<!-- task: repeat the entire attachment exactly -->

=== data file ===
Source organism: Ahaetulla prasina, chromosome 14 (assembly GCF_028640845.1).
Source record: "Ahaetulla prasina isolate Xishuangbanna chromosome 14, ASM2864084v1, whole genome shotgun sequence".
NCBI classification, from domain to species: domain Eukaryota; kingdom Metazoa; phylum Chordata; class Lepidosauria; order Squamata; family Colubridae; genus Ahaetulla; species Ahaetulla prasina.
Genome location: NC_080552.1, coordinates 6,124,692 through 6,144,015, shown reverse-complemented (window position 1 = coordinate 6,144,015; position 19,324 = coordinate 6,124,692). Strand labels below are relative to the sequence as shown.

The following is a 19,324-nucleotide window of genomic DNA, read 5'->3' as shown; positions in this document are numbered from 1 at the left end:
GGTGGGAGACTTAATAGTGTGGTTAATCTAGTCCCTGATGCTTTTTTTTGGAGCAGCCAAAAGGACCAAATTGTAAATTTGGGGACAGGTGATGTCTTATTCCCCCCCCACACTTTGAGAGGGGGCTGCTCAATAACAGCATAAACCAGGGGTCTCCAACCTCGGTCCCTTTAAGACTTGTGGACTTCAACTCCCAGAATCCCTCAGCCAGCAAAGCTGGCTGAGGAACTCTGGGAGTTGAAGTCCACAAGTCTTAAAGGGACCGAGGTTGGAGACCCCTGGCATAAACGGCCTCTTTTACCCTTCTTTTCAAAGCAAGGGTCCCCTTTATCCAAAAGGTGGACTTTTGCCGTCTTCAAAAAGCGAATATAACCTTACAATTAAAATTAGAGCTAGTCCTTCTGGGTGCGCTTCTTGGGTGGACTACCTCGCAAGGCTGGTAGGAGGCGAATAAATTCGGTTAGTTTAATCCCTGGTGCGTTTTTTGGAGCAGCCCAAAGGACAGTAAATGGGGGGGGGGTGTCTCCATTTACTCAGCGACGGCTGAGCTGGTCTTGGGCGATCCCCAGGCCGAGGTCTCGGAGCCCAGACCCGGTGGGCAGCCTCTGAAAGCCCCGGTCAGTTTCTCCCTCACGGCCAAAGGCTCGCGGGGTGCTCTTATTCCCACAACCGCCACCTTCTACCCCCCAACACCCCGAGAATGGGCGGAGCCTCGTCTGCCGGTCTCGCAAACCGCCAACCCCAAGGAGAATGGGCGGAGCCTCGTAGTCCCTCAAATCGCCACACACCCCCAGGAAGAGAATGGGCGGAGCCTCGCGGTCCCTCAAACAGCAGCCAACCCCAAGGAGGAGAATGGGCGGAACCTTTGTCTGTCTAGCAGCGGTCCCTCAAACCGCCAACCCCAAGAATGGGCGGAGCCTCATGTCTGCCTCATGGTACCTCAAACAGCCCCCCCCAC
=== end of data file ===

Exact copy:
Source organism: Ahaetulla prasina, chromosome 14 (assembly GCF_028640845.1).
Source record: "Ahaetulla prasina isolate Xishuangbanna chromosome 14, ASM2864084v1, whole genome shotgun sequence".
NCBI classification, from domain to species: domain Eukaryota; kingdom Metazoa; phylum Chordata; class Lepidosauria; order Squamata; family Colubridae; genus Ahaetulla; species Ahaetulla prasina.
Genome location: NC_080552.1, coordinates 6,124,692 through 6,144,015, shown reverse-complemented (window position 1 = coordinate 6,144,015; position 19,324 = coordinate 6,124,692). Strand labels below are relative to the sequence as shown.

The following is a 19,324-nucleotide window of genomic DNA, read 5'->3' as shown; positions in this document are numbered from 1 at the left end:
GGTGGGAGACTTAATAGTGTGGTTAATCTAGTCCCTGATGCTTTTTTTTGGAGCAGCCAAAAGGACCAAATTGTAAATTTGGGGACAGGTGATGTCTTATTCCCCCCCCACACTTTGAGAGGGGGCTGCTCAATAACAGCATAAACCAGGGGTCTCCAACCTCGGTCCCTTTAAGACTTGTGGACTTCAACTCCCAGAATCCCTCAGCCAGCAAAGCTGGCTGAGGAACTCTGGGAGTTGAAGTCCACAAGTCTTAAAGGGACCGAGGTTGGAGACCCCTGGCATAAACGGCCTCTTTTACCCTTCTTTTCAAAGCAAGGGTCCCCTTTATCCAAAAGGTGGACTTTTGCCGTCTTCAAAAAGCGAATATAACCTTACAATTAAAATTAGAGCTAGTCCTTCTGGGTGCGCTTCTTGGGTGGACTACCTCGCAAGGCTGGTAGGAGGCGAATAAATTCGGTTAGTTTAATCCCTGGTGCGTTTTTTGGAGCAGCCCAAAGGACAGTAAATGGGGGGGGGGTGTCTCCATTTACTCAGCGACGGCTGAGCTGGTCTTGGGCGATCCCCAGGCCGAGGTCTCGGAGCCCAGACCCGGTGGGCAGCCTCTGAAAGCCCCGGTCAGTTTCTCCCTCACGGCCAAAGGCTCGCGGGGTGCTCTTATTCCCACAACCGCCACCTTCTACCCCCCAACACCCCGAGAATGGGCGGAGCCTCGTCTGCCGGTCTCGCAAACCGCCAACCCCAAGGAGAATGGGCGGAGCCTCGTAGTCCCTCAAATCGCCACACACCCCCAGGAAGAGAATGGGCGGAGCCTCGCGGTCCCTCAAACAGCAGCCAACCCCAAGGAGGAGAATGGGCGGAACCTTTGTCTGTCTAGCAGCGGTCCCTCAAACCGCCAACCCCAAGAATGGGCGGAGCCTCATGTCTGCCTCATGGTACCTCAAACAGCCCCCCCCAC